- Carapace is oval, flattened, with serrated posterior edge.
Medial notch on upper jaw with adjacent tooth-like cusps.
Males with longer fingernails on forelimbs than females.
- Carapace olive with blotches of alternating yellow and black.
2nd costal scute with five or six distinct concentric whorls with dark centers.
Plastron yellow with pigment along seams, fading with age; plastron pigment present along anterior seams in adults.
Skin black with white or yellow stripes present on neck, legs, and tail.
Head markings variable, combination of yellow stripes broken into smaller spots and dashes.
Postorbital stripe and vertical bar behind jaw articulation often present; lateral head stripes curve above vertical bar.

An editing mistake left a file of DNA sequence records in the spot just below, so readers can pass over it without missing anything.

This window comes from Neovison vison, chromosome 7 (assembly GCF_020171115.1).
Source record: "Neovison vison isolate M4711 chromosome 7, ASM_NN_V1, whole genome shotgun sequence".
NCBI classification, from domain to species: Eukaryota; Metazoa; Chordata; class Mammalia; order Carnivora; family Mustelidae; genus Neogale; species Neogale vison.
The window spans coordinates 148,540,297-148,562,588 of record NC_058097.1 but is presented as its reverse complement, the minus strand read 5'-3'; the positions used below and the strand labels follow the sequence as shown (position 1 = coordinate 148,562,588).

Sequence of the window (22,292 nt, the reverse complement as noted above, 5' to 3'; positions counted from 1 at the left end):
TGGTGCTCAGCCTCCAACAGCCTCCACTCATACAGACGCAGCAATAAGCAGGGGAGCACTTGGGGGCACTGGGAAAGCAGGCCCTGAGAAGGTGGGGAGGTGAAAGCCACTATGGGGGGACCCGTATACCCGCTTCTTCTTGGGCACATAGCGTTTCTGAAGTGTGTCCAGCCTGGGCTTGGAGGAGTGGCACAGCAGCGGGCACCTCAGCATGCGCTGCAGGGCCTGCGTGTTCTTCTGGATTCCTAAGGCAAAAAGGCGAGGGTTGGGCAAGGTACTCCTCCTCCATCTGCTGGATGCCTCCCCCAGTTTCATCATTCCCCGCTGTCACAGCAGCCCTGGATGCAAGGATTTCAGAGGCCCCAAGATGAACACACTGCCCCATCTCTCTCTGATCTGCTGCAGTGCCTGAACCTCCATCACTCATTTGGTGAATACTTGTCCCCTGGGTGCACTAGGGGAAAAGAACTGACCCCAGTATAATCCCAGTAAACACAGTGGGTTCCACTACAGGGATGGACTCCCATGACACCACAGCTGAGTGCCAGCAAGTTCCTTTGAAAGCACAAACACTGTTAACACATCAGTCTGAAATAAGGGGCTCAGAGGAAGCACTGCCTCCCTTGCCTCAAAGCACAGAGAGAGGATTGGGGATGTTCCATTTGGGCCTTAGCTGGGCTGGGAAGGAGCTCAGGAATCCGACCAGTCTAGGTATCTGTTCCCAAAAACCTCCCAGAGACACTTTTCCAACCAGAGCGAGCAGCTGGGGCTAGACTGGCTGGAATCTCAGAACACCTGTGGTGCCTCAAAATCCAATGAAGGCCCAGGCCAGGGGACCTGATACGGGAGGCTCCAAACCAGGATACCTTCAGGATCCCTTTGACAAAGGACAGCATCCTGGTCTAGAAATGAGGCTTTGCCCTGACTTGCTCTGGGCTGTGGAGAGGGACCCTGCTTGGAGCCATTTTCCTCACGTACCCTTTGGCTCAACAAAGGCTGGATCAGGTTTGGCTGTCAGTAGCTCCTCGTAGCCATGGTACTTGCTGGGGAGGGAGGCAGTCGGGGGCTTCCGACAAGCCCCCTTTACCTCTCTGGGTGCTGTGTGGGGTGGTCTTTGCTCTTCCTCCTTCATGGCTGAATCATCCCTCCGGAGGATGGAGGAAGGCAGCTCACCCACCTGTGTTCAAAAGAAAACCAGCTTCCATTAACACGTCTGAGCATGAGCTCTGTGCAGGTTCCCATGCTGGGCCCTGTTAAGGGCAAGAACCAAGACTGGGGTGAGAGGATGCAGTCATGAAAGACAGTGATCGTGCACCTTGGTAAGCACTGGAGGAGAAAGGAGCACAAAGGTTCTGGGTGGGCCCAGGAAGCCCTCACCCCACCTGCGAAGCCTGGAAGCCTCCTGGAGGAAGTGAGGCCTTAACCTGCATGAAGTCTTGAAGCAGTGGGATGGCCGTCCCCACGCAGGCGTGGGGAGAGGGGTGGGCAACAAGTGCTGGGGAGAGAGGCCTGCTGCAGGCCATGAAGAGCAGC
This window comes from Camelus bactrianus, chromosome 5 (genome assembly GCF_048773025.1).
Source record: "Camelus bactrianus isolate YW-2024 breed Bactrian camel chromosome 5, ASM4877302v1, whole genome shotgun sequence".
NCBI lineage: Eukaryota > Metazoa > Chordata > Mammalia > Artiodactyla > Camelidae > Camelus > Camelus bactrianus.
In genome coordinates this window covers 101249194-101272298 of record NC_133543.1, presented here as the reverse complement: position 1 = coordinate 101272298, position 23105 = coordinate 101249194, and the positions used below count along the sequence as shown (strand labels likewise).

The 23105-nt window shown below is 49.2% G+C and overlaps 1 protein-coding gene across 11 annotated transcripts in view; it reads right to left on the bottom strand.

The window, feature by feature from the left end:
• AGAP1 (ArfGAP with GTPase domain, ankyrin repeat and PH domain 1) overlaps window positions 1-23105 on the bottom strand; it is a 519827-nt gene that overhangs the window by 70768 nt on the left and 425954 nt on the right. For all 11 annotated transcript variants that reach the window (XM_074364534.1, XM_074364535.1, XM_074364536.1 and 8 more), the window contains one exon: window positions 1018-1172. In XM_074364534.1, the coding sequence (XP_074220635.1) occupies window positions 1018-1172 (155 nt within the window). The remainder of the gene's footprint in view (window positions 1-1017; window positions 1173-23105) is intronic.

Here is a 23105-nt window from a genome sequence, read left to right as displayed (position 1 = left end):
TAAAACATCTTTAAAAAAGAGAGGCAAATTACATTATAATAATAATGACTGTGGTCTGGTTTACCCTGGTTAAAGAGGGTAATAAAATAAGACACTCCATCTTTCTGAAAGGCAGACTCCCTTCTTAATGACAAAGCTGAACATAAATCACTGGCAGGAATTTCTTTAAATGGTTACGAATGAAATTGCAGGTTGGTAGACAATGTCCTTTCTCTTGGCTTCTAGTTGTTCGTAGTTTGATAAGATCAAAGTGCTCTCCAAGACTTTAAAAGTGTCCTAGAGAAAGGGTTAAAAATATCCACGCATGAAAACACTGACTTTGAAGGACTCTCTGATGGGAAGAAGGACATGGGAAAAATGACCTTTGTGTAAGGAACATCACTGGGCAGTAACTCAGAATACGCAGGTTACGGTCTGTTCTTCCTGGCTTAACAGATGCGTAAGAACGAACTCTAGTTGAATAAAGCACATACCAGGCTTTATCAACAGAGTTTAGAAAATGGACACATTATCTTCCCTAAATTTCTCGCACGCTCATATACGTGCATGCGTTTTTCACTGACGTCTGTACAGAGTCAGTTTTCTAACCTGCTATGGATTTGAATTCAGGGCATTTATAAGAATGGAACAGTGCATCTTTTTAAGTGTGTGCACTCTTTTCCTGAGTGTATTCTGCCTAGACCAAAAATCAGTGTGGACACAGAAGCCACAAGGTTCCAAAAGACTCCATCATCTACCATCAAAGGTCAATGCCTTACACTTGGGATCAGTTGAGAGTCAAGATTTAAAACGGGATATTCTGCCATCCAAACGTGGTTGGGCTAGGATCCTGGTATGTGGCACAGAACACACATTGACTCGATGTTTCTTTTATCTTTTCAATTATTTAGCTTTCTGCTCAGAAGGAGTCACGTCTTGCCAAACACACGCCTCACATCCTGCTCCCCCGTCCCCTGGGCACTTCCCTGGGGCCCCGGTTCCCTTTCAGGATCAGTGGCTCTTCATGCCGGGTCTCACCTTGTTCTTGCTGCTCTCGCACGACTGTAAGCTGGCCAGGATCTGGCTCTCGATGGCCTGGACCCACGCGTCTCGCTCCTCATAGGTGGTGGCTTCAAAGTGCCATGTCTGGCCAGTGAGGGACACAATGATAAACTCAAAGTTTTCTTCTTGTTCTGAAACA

Older individuals (especially males and large females) with mottled shells, limbs, and head and obscured patterns.
Adult Pseudemys texana reach carapace lengths between 18-25 cm (7-10 in).
In North America, Pseudemys texana is found exclusively in Texas, from central Texas to the Gulf Coast.
This turtle species is strictly diurnal, spending much of the daylight hours basking on logs and rocks. Food items include a wide variety of invertebrates, including crayfish, snails, and both terrestrial and aquatic insects.
Nesting in May and June. Females lay clutches of 4-19 eggs.
The Texas river cooter is found in streams as well as lakes and other man-made impoundments.
The Texas river cooter is not a protected species in Texas and can be legally collected with a hunting license.
In Texas, the endemic Pseudemys texana is found in the Colorado, Brazos, Guadalupe, and San Antonio River drainages.